Mental health problems affect 1 in 4 people every year and no one should feel ashamed. By sharing our experiences, together we can end the stigma.

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BPD belongs in everyday conversation

As I listened to my favourite true crime podcast, they started discussing my diagnosis. I have Borderline Personality Disorder (BPD) and one of the criminals involved in the story shared it too. The following discussion by the presenters made my heart drop.

Borderlines don’t care about other people.
Borderlines are manipulative.
Borderlines are pathologically uncaring and selfish.
Borderlines are violent.

I thought to myself that if they are saying these things, then others must be too.

My family didn't believe I was struggling with my mental health

For a long while, I've been having issues with mental health. I remember asking my mum one day years ago if hearing and seeing things was normal and her response still sticks with me. "You're too young and don't know what REAL mental health problems are."

I have anxiety, I'm not "crazy"

My battle with anxiety started during summer 2018. From when I was diagnosed I knew I was about to embark on a tough and challenging journey. Not just me, but everyone who was close to me as well. It was really hard to come to terms with the fact that it would take time to be okay again and even harder to accept that it could hit me again at any time.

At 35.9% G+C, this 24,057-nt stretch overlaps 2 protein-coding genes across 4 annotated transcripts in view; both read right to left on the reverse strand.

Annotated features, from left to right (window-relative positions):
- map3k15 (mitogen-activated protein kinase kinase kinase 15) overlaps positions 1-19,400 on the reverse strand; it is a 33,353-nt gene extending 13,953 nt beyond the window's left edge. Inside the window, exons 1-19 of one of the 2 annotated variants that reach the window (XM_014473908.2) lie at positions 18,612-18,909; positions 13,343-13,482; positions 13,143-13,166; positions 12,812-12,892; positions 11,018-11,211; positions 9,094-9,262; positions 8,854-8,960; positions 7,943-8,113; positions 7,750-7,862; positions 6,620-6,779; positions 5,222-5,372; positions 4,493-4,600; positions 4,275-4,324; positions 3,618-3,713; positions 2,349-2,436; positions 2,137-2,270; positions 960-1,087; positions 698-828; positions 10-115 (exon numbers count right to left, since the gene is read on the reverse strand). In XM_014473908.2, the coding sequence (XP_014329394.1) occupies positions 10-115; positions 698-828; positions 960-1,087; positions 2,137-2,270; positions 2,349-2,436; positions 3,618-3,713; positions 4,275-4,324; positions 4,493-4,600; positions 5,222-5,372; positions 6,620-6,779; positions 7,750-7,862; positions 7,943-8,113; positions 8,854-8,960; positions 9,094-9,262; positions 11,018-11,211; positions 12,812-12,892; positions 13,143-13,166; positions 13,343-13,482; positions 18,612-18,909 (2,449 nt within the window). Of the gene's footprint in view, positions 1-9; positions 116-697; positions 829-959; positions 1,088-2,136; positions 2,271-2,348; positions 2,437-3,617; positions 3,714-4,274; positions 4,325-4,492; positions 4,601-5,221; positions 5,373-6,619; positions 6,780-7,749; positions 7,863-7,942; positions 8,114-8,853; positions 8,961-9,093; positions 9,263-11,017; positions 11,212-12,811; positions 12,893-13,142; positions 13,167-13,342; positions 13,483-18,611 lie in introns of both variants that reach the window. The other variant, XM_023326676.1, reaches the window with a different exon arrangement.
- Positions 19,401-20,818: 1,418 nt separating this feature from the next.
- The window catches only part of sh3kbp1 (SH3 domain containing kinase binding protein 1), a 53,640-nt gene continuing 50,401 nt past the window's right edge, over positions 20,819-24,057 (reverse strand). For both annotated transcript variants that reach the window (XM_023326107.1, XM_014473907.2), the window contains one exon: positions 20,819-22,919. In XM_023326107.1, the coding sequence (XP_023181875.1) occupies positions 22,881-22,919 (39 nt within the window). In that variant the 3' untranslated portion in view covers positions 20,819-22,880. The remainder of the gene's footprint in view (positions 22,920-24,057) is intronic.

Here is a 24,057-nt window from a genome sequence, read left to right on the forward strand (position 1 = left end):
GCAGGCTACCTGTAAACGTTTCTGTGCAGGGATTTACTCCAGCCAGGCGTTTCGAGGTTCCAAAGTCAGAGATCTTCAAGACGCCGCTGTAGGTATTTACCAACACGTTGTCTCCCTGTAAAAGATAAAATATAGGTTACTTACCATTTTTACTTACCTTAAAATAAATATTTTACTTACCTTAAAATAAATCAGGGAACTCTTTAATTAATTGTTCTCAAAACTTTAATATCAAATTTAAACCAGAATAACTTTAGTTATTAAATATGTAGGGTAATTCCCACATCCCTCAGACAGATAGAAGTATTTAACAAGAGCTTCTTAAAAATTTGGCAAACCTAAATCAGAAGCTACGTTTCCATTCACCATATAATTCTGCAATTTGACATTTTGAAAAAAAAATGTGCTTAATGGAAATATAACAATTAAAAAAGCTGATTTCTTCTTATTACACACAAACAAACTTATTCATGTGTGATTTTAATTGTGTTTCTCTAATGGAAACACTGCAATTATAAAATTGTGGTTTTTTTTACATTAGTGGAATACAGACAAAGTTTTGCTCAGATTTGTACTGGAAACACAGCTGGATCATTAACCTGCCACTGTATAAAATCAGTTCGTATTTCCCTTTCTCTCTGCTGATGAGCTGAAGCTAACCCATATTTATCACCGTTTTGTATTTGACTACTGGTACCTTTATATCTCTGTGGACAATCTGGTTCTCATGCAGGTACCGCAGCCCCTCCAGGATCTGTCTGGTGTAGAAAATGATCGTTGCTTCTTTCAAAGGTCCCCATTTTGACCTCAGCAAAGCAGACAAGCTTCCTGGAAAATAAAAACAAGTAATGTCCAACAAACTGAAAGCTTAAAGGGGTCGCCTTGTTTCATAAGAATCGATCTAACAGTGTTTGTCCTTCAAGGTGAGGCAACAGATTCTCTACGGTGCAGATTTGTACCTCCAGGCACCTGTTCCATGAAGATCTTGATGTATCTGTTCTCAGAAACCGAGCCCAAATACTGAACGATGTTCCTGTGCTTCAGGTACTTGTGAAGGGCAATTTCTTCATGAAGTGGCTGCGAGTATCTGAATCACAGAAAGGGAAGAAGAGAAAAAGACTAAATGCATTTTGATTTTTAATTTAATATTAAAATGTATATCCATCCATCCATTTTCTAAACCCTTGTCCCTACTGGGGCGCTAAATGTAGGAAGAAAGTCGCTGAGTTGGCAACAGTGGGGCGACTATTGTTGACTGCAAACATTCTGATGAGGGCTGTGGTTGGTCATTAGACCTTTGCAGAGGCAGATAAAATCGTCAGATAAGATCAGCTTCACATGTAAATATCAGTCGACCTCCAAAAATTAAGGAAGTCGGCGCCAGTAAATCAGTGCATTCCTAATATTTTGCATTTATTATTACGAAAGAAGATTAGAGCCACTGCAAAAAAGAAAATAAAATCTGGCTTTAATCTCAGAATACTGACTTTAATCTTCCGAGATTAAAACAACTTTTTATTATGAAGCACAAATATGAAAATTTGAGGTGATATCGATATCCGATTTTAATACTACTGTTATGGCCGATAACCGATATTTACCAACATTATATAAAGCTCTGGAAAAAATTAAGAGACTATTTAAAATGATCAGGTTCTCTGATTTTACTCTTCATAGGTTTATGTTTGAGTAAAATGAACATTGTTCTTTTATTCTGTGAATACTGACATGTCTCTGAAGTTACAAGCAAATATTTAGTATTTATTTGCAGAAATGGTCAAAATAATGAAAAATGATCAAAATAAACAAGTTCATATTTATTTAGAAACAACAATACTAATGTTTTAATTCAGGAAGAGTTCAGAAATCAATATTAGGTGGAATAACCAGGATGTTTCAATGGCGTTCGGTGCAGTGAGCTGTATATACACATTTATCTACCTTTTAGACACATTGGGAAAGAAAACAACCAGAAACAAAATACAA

I am so much more than my BPD diagnosis

My diagnosis of BPD (Borderline Personality Disorder), or the UK name EUPD (Emotionally Unstable Personality Disorder) was at first a major blow, but then I realised I finally had a name for this shadow that had been following me around for the last  20 years and, more importantly, I wasn't alone.

The words that describe what we live with do not define us – we are more than just a neurological clinical diagnosis, we are complex human beings.

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